On January 8, 2018, Google announced that the new Google Search Console will be rolling out to all users. This new version has been in beta for a few months, soon it will be available to everyone.
One very exciting aspect of the new GSC is that keyword and ranking data will be available for up to 16 months! A big improvement over the old limited 90 days of data that we used to get.
Keep an eye out for an email from Google with the subject “Introducing the new Google Search Console” that will notify you when you have access.
I have a client that has access so I took a tour and have screenshots to share with you in this post.
The new interface is quite different than the old one, more minimalistic, and according to Google: “rebuilt from the ground up by surfacing the most actionable insights …”
When you log in you’ll be shown your site’s status organized into three sections: Performance, Index coverage and Enhancements. Click on “Open Report” to get the details for each.
The first section Performance is the replacement for Search Analytics. Instead of toggling checkboxes as you did in Search Analytics before, just click on the squares to see the statistics for Impressions, Average CTR and Average position as shown below.
Underneath you can click on Queries, Pages, Countries and Devices to see your keyword and ranking data. So the functionality is similar to Search Analytics, but more straightforward and visually more attractive.
And yes, there are filters (which I found very useful in the old tool). To set a filter, click on the “+ New” at the top, select the type of filter in the popup and fill it in. There is also a Compare feature that is new and looks potentially useful.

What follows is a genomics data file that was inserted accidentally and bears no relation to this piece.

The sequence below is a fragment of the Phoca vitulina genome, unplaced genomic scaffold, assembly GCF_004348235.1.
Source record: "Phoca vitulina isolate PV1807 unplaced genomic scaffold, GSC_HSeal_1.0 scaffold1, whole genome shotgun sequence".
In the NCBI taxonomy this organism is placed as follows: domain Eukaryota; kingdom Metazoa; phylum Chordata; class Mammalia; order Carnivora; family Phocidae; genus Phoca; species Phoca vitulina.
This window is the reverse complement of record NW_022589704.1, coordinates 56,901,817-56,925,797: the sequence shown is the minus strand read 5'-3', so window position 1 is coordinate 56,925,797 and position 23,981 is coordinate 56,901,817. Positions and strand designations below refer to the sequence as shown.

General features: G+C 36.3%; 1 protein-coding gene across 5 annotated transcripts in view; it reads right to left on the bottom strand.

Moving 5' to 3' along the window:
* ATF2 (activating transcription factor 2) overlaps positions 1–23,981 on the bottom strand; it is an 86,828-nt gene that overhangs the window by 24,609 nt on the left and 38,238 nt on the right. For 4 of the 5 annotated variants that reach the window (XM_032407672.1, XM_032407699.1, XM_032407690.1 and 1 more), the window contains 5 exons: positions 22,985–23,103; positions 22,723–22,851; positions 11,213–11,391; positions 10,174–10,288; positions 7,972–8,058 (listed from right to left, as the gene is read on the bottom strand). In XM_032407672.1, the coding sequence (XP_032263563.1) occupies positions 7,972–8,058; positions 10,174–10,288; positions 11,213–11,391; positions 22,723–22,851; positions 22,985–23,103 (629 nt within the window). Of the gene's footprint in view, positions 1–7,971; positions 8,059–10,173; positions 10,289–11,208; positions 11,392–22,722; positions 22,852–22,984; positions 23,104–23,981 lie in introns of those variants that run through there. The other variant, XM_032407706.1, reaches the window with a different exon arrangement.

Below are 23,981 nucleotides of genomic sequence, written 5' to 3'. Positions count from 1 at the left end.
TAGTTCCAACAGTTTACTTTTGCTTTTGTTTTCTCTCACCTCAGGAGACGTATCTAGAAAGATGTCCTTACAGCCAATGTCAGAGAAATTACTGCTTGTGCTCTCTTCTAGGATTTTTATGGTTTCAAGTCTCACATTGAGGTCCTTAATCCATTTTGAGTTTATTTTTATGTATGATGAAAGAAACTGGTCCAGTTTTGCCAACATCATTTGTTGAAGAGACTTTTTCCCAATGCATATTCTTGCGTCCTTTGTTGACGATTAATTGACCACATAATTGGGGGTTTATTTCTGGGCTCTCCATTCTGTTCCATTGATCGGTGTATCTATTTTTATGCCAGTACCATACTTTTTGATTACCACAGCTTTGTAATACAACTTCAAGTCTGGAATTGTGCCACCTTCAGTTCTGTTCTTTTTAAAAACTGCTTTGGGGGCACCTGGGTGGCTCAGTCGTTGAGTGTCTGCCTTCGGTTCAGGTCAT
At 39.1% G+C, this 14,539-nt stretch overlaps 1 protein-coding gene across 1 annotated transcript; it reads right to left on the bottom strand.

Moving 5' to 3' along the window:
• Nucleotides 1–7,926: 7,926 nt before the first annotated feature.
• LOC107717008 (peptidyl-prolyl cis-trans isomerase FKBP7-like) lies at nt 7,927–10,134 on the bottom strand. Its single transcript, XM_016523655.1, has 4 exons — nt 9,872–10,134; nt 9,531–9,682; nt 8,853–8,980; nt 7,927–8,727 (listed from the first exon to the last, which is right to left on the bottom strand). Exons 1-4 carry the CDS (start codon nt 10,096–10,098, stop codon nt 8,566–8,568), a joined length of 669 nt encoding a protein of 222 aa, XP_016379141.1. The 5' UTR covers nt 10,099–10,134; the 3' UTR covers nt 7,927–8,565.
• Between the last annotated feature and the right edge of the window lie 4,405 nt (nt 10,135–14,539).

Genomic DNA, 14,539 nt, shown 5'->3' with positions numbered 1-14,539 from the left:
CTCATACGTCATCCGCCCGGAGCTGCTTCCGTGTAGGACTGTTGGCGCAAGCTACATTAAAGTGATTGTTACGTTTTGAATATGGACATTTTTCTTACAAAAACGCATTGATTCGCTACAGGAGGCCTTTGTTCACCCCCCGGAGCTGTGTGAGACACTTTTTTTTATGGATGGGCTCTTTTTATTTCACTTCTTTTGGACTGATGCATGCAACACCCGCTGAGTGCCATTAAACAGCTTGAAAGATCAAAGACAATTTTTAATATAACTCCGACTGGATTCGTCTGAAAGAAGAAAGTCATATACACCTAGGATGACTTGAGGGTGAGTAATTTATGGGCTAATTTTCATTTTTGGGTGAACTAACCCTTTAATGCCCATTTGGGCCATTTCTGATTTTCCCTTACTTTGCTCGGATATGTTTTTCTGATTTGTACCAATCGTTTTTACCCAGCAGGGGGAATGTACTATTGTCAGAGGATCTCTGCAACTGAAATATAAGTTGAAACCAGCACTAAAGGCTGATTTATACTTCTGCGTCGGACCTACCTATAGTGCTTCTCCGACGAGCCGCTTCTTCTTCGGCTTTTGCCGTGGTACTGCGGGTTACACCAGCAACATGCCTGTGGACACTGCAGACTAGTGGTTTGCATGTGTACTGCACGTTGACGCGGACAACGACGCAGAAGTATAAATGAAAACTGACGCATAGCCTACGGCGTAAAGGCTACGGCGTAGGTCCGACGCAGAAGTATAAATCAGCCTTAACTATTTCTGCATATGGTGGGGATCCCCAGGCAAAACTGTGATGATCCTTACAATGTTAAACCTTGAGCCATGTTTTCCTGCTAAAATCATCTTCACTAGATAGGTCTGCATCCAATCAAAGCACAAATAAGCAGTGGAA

As I mentioned above, you can get up to 16 months of data by selecting full duration in the popup that comes up when you edit “Date”.
When I toggled “Full Duration” and then clicked on “Add” my chart updated to show me search analytics data from Sep. 10, 2017 through Jan. 8, 2018 which is just a hair under sixteen months.
Expanded access to keyword and ranking data was one of the most consistent requests by SEOs, it’s nice that Google listened and delivered. If you are a Googler reading this article – thank you!
I’m really looking forward to not having to frequently export out Search Analytics data.
The Index coverage section also delivers with more insight on why URLs have been excluded (or included) from indexation.
This site was hacked last year and the hackers added thousands of spammy URLs which all have been removed and now return a HTTP status code 410. Seeing Google confirm that these URLs have been excluded from the index was reassuring even if the reason was “Crawl anomaly”.
Below you can see the breakdown of the indexation status of the URLs of the site and the reason why the URL has been excluded from the index.
The “Enhancements” section helps you improve your AMP and Job Posting pages, since my client isn’t using either of those features there was no report available.
Google will be enhancing and improving the new Google Search Console over time. I’m looking forward to getting insights on mobile usability and structured data (which I would assume will show up in the Enhancements section), but for now these are not available in the new console.
On the sidebar we also have access to “Sitemaps” as well as a link to the old Google Search Console. As it did in the old console, it shows the status of any submitted XML sitemap and provides a way to submit a new one.
As exciting as the new Google Search Console is, there is still quite a bit missing. I’ve mentioned the lack of feedback on mobile and structured data. Another feature that appears to be missing is the ability to fetch and render URLs which I use frequently.
However the old Google Search Console will be available for up to a year so we are not losing any functionality.
Take the new Google Search Console for a spin and let me know what you think!
Kathy Alice Brown is a SEO expert specializing in Technical SEO and Content. In her spare time she loves to get outside.
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